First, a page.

Special Report

The States with the Most (and Least) Affordable Colleges

The States with the Least Affordable Colleges

10. Washington
> Average tuition and fees: $10,811
> Pct. 5 year change: 58.2% (3rd highest)
> Pct. students in-state: 84% (9th highest)
> Cost of out of state: $25,189 (14th highest)

Between the 2012-13 and 2013-14 school years, average published tuition in Washington decreased slightly. However, over a five-year period, tuition and fees went up by nearly 60%, one of the largest spikes in the country. The University of Washington increased its tuition by even more — 69% — over the same period. Located in Seattle, the school is one of the oldest public universities on the West Coast, and known as a cutting-edge research university. U.S. News & World Report rated the school 16th among all public universities. According to reports from earlier this year, rising tuition has come from massive cuts in state higher-education spending.

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9. Rhode Island
> Average tuition and fees: $10,922
> Pct. 5 year change: 33.1% (13th highest)
> Pct. students in-state: 44% (2nd lowest)
> Cost of out of state: $26,646 (8th highest)

Tuition and fees at public universities has declined by 2% from 2012-2013 to 2013-2014 for in-state students. In July, Rhode Island passed a budget that froze tuition by allocating $6 million to state schools, according to the Providence Journal. However, Rhode Island remains one of the most expensive states in the nation for college students. Not only in-state students face a high cost of attendance at Rhode Island’s public universities. Out of state students pay more than $26,000 on average to attend the state’s schools. These students accounted for 56% of the all first-time freshmen at public universities this year, trailing only Vermont.

8. South Carolina
> Average tuition and fees: $11,138
> Pct. 5 year change: 14.8% (11th lowest)
> Pct. students in-state: 79% (22nd lowest)
> Cost of out of state: $27,198 (6th highest)

At the University of South Carolina, students from out of state pay more than twice what state residents pay — $28,528 compared with $10,816. Another South Carolina university, Clemson is more expensive for all students, but is among the top 25 public schools in the nation, according to U.S. News & World Report. Median household income in South Carolina was relatively low at $43,107 in 2012, just ahead of Louisiana and Tennessee. Despite low incomes and the high cost of higher education in South Carolina, college attendance is up. Over a 10-year period, South Carolina saw one of the highest increases in full-time enrollment at public institutions, up 36.8% between 2001 and 2011.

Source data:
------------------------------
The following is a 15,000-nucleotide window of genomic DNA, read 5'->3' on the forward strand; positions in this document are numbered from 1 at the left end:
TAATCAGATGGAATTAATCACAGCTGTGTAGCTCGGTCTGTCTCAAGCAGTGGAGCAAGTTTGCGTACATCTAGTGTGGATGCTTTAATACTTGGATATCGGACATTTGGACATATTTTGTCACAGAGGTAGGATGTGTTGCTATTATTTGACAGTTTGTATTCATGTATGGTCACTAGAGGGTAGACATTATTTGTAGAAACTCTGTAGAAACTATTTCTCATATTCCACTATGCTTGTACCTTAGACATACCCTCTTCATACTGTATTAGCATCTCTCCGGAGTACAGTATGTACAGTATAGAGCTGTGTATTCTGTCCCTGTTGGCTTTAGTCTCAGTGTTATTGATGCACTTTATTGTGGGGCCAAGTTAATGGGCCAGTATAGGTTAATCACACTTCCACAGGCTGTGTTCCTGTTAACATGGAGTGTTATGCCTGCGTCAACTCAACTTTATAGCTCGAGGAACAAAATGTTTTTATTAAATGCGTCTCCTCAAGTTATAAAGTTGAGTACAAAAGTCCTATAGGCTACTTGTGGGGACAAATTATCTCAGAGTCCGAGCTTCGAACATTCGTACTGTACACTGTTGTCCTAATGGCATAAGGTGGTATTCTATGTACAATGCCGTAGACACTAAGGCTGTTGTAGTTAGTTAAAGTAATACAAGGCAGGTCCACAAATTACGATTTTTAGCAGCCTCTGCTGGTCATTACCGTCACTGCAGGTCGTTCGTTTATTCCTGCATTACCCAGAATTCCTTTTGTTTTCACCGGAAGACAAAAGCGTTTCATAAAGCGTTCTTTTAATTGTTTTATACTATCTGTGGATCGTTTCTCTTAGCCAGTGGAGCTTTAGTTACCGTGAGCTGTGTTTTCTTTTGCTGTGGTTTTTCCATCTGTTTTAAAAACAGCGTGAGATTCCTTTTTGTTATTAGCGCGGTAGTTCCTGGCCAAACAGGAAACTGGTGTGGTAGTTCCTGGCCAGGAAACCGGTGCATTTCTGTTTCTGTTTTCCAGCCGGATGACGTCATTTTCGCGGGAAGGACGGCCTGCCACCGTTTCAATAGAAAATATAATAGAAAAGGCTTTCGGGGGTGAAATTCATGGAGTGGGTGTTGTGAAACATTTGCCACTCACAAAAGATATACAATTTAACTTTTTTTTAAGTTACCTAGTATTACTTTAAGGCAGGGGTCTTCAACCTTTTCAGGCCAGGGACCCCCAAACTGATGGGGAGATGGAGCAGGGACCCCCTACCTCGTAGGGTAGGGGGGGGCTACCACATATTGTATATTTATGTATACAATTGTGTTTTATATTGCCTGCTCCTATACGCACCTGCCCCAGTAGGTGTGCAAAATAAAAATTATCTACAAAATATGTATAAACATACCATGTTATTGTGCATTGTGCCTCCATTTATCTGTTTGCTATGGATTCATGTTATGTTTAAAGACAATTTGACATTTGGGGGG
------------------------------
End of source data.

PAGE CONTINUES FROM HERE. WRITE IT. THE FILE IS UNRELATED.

7. Delaware
> Average tuition and fees: $11,261
> Pct. 5 year change: 27.9% (19th highest)
> Pct. students in-state: 60% (6th lowest)
> Cost of out of state: $27,818 (4th highest)

While the cost of attending a public four-year university in Delaware is among the highest in the nation, attending a private university in the state is actually quite inexpensive. On average, tuition at a four-year, private non-profit university is just $14,407, fourth-lowest in the nation. Additionally, while the cost of attending a public university in the state is high, just 60% of students at these schools are state residents, one of the lowest rates in the nation. Out-of-state students spend quite a bit to attend Delaware’s public schools, paying an average of $27,818 in tuition plus fees. Also, while the cost of a public education is high, Delaware’s residents are among the wealthiest in the nation, with a median household income of over $58,000 last year.

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6. Michigan
> Average tuition and fees: $11,600
> Pct. 5 year change: 19.6% (22nd lowest)
> Pct. students in-state: 91% (4th highest)
> Cost of out of state: $31,463 (2nd highest)

University of Michigan students who are not state residents pay a $25,715 premium, resulting in the highest tuition and fees in the country. Even though the cost may be worth it — U.S. News ranks the University of Michigan – Ann Arbor fourth among public universities — most university students in Michigan are state residents. In the fall of 2011, there were over 400,000 full-time students enrolled in two- or four-year institutions, among the highest enrollment in the U.S. According to MLive, the state’s higher education budget has dropped by over 11% since Governor Rick Snyder was elected. As of 2011, Michigan spent under $4,000 per public fully enrolled student, one of the lowest figures in the nation.

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